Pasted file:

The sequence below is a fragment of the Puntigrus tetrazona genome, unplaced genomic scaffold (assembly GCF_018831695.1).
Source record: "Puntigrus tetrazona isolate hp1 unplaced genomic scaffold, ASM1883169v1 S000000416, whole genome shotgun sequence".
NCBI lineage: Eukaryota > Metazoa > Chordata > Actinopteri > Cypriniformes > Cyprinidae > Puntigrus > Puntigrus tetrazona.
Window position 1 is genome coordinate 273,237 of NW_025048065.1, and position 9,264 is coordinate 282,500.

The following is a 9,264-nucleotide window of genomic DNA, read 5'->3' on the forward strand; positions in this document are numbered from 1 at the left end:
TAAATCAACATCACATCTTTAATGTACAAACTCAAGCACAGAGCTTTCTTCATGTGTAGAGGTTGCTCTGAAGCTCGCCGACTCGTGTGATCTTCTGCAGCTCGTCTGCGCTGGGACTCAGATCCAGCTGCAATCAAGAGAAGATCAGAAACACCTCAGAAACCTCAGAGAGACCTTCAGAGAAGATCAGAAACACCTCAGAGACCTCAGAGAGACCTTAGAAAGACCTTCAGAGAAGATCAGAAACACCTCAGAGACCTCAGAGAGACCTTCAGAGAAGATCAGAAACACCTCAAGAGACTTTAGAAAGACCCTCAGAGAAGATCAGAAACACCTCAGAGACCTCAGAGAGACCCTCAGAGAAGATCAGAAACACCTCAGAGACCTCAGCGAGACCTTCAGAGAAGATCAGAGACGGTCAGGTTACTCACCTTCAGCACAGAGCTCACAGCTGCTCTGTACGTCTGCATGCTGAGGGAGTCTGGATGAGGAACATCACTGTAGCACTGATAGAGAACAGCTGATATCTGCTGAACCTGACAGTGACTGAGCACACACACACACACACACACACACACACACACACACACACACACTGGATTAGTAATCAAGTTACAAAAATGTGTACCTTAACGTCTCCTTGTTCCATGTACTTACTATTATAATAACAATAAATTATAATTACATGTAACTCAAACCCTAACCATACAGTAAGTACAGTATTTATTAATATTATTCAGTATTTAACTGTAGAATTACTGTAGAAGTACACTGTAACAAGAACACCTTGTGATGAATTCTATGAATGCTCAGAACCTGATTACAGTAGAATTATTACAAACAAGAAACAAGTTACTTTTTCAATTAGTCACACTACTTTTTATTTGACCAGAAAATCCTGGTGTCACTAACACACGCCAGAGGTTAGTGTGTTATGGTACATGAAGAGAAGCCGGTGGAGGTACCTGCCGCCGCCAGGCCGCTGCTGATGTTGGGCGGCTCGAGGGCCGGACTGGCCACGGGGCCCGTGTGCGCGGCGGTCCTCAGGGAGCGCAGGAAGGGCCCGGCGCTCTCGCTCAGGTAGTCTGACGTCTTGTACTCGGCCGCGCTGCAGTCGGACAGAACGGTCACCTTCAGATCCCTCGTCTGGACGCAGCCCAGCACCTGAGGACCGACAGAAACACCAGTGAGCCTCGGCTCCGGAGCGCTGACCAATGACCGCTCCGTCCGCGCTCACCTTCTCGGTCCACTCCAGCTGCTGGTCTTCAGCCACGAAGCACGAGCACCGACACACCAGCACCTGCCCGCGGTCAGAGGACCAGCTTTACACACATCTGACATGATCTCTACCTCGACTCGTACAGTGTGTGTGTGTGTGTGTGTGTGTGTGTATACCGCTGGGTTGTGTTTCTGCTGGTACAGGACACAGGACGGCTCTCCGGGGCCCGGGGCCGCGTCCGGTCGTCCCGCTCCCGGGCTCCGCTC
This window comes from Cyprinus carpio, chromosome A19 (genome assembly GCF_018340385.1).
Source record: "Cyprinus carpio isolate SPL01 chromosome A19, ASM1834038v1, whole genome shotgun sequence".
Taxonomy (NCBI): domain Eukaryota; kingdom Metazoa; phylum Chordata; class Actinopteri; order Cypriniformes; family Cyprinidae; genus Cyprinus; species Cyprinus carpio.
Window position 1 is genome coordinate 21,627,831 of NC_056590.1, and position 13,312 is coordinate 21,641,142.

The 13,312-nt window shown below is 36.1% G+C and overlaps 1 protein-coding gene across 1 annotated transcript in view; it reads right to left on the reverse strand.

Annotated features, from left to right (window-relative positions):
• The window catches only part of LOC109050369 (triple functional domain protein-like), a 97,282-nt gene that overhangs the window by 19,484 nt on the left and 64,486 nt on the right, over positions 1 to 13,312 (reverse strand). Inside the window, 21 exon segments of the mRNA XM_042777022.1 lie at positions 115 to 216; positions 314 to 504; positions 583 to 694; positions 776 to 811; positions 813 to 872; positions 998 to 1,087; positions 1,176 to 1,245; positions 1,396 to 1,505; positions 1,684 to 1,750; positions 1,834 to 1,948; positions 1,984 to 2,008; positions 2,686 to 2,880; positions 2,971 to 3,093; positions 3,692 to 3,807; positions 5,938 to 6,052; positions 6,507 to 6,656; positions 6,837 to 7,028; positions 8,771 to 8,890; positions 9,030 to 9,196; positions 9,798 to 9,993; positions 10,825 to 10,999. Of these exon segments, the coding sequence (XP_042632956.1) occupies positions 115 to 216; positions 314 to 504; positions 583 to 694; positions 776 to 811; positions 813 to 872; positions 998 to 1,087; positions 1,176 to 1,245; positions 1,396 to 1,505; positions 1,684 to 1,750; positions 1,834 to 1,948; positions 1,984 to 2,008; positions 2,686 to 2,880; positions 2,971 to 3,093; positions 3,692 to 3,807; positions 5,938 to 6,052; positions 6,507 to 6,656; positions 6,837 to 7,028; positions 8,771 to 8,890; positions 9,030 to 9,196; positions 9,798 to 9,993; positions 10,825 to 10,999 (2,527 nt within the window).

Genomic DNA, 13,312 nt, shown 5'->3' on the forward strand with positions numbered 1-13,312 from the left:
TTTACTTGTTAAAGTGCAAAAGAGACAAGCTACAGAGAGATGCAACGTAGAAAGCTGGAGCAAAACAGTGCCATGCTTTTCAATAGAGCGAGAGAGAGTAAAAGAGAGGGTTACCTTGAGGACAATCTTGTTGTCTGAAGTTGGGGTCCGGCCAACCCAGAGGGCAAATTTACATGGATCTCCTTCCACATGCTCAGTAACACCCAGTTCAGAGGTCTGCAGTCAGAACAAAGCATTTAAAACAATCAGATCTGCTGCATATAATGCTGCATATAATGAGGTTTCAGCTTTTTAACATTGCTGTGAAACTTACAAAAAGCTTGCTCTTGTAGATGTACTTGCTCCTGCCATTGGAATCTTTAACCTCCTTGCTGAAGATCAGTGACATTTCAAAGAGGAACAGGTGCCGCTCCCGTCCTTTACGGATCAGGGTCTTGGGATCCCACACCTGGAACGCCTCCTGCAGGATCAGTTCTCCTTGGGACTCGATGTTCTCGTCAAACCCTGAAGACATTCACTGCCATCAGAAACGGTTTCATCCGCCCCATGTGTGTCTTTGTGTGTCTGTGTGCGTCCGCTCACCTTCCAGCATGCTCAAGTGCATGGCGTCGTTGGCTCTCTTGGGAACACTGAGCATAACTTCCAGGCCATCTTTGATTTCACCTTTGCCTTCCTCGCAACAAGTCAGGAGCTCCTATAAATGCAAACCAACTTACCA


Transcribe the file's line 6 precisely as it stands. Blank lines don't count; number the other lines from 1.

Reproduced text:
TAAATCAACATCACATCTTTAATGTACAAACTCAAGCACAGAGCTTTCTTCATGTGTAGAGGTTGCTCTGAAGCTCGCCGACTCGTGTGATCTTCTGCAGCTCGTCTGCGCTGGGACTCAGATCCAGCTGCAATCAAGAGAAGATCAGAAACACCTCAGAAACCTCAGAGAGACCTTCAGAGAAGATCAGAAACACCTCAGAGACCTCAGAGAGACCTTAGAAAGACCTTCAGAGAAGATCAGAAACACCTCAGAGACCTCAGAGAGACCTTCAGAGAAGATCAGAAACACCTCAAGAGACTTTAGAAAGACCCTCAGAGAAGATCAGAAACACCTCAGAGACCTCAGAGAGACCCTCAGAGAAGATCAGAAACACCTCAGAGACCTCAGCGAGACCTTCAGAGAAGATCAGAGACGGTCAGGTTACTCACCTTCAGCACAGAGCTCACAGCTGCTCTGTACGTCTGCATGCTGAGGGAGTCTGGATGAGGAACATCACTGTAGCACTGATAGAGAACAGCTGATATCTGCTGAACCTGACAGTGACTGAGCACACACACACACACACACACACACACACACACACACACACACACTGGATTAGTAATCAAGTTACAAAAATGTGTACCTTAACGTCTCCTTGTTCCATGTACTTACTATTATAATAACAATAAATTATAATTACATGTAACTCAAACCCTAACCATACAGTAAGTACAGTATTTATTAATATTATTCAGTATTTAACTGTAGAATTACTGTAGAAGTACACTGTAACAAGAACACCTTGTGATGAATTCTATGAATGCTCAGAACCTGATTACAGTAGAATTATTACAAACAAGAAACAAGTTACTTTTTCAATTAGTCACACTACTTTTTATTTGACCAGAAAATCCTGGTGTCACTAACACACGCCAGAGGTTAGTGTGTTATGGTACATGAAGAGAAGCCGGTGGAGGTACCTGCCGCCGCCAGGCCGCTGCTGATGTTGGGCGGCTCGAGGGCCGGACTGGCCACGGGGCCCGTGTGCGCGGCGGTCCTCAGGGAGCGCAGGAAGGGCCCGGCGCTCTCGCTCAGGTAGTCTGACGTCTTGTACTCGGCCGCGCTGCAGTCGGACAGAACGGTCACCTTCAGATCCCTCGTCTGGACGCAGCCCAGCACCTGAGGACCGACAGAAACACCAGTGAGCCTCGGCTCCGGAGCGCTGACCAATGACCGCTCCGTCCGCGCTCACCTTCTCGGTCCACTCCAGCTGCTGGTCTTCAGCCACGAAGCACGAGCACCGACACACCAGCACCTGCCCGCGGTCAGAGGACCAGCTTTACACACATCTGACATGATCTCTACCTCGACTCGTACAGTGTGTGTGTGTGTGTGTGTGTGTGTGTATACCGCTGGGTTGTGTTTCTGCTGGTACAGGACACAGGACGGCTCTCCGGGGCCCGGGGCCGCGTCCGGTCGTCCCGCTCCCGGGCTCCGCTC